From: Fabrizio Evola [Email him]
I just saw that Governor Andrew Cuomo signed a bill that banned the sale and display of the Confederate Battle Flag. Being that he, his brother, and his father all went to law school, I figured that there had to be more to the story. He should certainly know better, especially if he might end up being Attorney General of the United States. The bill is slightly narrower in scope than I was initially led to believe. It limits the Battle Flag's sale and display on state property, which would also include things like state fairs. Even that narrowing, however, will not pass Constitutional muster. The Government of New York has a positive duty to protect the First Amendment rights of its citizens pursuant to the mandates of the Fourteenth Amendment. If someone sets up a booth at a New York State fair, they have an absolute right to fly the Battle Flag.
While I understand that he did this to curry favor with the radicals of his Party, he probably did not do New York any favors. Someone is eventually going to sue the State because of this law. That person is going to win—rather easily. New York is then very likely going to have to pay attorney fees to the litigant's lawyer. Those fees are often awarded in cases like this because the Government's actions infringed upon a "fundamental right." This happens a lot in abortion restriction cases. Since abortion is considered a "fundamental right" by the Courts, any litigation that is taken to strike down that "undue burden" is not imposed upon the winning side. The rationale is that a person should not have to pay money to enforce their own rights against the Government.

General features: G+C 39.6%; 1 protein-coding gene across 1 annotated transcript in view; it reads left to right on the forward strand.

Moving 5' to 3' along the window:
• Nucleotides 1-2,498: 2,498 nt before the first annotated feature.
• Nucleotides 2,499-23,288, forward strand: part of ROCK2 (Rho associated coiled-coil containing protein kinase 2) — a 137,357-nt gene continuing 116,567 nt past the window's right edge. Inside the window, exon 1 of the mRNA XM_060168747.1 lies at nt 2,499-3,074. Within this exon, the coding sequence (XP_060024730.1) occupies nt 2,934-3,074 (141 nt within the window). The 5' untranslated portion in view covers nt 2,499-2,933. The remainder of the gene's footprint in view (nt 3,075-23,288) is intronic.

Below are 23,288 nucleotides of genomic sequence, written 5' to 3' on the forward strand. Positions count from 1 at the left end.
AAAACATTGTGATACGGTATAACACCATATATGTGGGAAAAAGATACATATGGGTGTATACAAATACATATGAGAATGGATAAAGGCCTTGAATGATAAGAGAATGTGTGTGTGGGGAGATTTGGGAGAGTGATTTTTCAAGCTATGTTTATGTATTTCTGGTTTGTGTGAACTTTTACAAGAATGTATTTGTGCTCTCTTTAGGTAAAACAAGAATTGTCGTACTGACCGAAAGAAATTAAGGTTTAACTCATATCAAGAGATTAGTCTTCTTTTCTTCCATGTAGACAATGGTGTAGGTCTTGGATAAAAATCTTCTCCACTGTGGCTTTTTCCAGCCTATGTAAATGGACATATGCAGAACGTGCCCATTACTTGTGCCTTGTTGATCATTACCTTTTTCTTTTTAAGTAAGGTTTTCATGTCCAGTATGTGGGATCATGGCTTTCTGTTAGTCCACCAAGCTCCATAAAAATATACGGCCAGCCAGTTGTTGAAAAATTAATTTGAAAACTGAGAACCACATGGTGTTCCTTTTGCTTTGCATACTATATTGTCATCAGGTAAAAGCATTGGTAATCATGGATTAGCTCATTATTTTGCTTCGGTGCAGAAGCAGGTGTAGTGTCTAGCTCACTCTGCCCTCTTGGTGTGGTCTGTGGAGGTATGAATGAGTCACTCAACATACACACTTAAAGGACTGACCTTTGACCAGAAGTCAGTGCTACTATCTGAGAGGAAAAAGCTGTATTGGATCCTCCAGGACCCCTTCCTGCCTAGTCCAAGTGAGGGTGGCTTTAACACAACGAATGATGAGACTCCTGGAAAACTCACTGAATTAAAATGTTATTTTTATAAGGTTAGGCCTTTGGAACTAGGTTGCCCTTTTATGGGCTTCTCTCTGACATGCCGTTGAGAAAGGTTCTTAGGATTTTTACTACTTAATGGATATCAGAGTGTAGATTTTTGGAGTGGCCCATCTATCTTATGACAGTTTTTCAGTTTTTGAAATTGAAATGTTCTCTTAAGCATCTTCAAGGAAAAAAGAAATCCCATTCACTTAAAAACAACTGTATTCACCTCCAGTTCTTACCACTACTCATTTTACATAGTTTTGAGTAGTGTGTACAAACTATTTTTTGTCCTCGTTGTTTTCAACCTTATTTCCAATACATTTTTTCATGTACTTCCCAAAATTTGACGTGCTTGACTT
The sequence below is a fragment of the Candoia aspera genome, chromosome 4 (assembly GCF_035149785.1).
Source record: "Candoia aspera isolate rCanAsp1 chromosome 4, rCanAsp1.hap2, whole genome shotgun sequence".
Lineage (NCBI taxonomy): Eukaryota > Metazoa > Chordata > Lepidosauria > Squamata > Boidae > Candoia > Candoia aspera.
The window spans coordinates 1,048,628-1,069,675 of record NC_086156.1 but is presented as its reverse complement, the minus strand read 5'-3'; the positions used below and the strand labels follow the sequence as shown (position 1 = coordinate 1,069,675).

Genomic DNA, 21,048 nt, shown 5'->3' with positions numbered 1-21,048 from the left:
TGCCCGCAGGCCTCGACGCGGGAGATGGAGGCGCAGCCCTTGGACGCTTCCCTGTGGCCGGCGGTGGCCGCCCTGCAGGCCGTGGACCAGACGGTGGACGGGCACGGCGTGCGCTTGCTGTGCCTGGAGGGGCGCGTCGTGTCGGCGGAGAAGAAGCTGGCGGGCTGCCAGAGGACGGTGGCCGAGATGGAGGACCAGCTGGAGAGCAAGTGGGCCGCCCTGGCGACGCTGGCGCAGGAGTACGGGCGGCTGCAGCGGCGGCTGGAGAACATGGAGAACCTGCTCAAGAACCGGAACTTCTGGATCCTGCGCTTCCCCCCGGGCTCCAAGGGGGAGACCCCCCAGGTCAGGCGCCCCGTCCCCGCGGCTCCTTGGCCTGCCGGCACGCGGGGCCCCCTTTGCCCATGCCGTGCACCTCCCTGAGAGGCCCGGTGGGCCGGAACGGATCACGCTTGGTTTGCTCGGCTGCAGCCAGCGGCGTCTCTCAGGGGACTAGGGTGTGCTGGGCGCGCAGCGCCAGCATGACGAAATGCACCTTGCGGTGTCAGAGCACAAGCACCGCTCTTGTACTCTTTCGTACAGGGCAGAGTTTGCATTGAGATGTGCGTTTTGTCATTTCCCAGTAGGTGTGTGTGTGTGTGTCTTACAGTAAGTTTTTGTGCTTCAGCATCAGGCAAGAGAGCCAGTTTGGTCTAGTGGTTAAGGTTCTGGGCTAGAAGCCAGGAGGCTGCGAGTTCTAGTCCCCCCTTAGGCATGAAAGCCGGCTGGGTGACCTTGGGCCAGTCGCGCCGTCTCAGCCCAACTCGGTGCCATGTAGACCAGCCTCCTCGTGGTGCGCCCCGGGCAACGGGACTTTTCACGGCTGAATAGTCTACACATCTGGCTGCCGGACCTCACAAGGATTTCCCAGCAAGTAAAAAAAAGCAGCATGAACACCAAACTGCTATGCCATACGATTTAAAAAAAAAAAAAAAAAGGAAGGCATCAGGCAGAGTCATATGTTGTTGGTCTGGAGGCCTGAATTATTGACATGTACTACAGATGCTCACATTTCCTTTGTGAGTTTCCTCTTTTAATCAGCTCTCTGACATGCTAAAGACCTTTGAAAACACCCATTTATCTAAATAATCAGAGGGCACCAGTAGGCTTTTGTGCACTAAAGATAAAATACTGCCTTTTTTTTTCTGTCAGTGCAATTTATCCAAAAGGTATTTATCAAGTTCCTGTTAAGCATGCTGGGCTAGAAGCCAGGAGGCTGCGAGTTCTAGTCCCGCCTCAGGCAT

So, Governor Cuomo has signed a bill that is almost certainly going to cost the taxpayers of New York thousands of dollars. The biggest beneficiary of this law is going to be some trial lawyer trying to make a quick buck and a name for himself. If I were an advisor to Governor Cuomo I would be imploring him to veto this bill. In the long run, it is just going to make his political opponents wealthier and famous.
Personally, I do not really care all that much about the Confederate Battle Flag. My views on it are similar to Christmas Nativity scenes on public property. I am not going to expend a lot of effort to set one up, but I am disgusted by the people who oppose the displays. The opposition to the Confederate Battle Flag makes me an implicit ally to the people who still fly it, and I am hoping actions like Governor Cuomo's entice more people to start flying it in public. The Battle Flag was once the symbol of resistance to Reconstruction—maybe it can be popularized again for a new kind of resistance against BLM/Antifa radicalism.
See earlier letters from the same reader.
James Fulford writes: The so-called ban is much narrower than this headline would suggest.
What Cuomo is saying is that the State Of New York, on its own property, won't fly the flag, or sell it, or allow it to be flown. He seems to have forgotten the "public forum" First Amendment jurisprudence which protects American Renaissance conferences in Tennessee State Parks.